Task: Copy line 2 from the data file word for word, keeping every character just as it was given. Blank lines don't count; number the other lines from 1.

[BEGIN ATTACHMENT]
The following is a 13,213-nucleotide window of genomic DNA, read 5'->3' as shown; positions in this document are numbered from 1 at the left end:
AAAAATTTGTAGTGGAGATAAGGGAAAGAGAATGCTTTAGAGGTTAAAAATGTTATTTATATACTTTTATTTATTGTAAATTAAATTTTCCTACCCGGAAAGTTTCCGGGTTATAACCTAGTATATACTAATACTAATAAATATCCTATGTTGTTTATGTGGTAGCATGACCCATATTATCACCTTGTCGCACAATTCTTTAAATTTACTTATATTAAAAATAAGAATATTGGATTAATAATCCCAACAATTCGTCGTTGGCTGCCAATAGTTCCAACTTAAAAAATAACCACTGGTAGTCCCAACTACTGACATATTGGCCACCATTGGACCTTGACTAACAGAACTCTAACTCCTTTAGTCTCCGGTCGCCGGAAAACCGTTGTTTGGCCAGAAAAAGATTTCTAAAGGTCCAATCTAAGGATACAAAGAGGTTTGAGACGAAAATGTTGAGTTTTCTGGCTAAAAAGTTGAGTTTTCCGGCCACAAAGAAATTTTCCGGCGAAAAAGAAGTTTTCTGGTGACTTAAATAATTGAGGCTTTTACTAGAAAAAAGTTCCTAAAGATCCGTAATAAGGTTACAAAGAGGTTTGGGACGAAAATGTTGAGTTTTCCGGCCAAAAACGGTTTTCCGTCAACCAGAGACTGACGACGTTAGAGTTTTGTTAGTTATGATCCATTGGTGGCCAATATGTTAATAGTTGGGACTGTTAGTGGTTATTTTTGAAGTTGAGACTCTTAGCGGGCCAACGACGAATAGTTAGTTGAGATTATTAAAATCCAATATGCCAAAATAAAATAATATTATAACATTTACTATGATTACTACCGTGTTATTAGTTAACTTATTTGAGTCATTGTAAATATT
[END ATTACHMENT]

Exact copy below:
AAAAATTTGTAGTGGAGATAAGGGAAAGAGAATGCTTTAGAGGTTAAAAATGTTATTTATATACTTTTATTTATTGTAAATTAAATTTTCCTACCCGGAAAGTTTCCGGGTTATAACCTAGTATATACTAATACTAATAAATATCCTATGTTGTTTATGTGGTAGCATGACCCATATTATCACCTTGTCGCACAATTCTTTAAATTTACTTATATTAAAAATAAGAATATTGGATTAATAATCCCAACAATTCGTCGTTGGCTGCCAATAGTTCCAACTTAAAAAATAACCACTGGTAGTCCCAACTACTGACATATTGGCCACCATTGGACCTTGACTAACAGAACTCTAACTCCTTTAGTCTCCGGTCGCCGGAAAACCGTTGTTTGGCCAGAAAAAGATTTCTAAAGGTCCAATCTAAGGATACAAAGAGGTTTGAGACGAAAATGTTGAGTTTTCTGGCTAAAAAGTTGAGTTTTCCGGCCACAAAGAAATTTTCCGGCGAAAAAGAAGTTTTCTGGTGACTTAAATAATTGAGGCTTTTACTAGAAAAAAGTTCCTAAAGATCCGTAATAAGGTTACAAAGAGGTTTGGGACGAAAATGTTGAGTTTTCCGGCCAAAAACGGTTTTCCGTCAACCAGAGACTGACGACGTTAGAGTTTTGTTAGTTATGATCCATTGGTGGCCAATATGTTAATAGTTGGGACTGTTAGTGGTTATTTTTGAAGTTGAGACTCTTAGCGGGCCAACGACGAATAGTTAGTTGAGATTATTAAAATCCAATATGCCAAAATAAAATAATATTATAACATTTACTATGATTACTACCGTGTTATTAGTTAACTTATTTGAGTCATTGTAAATATT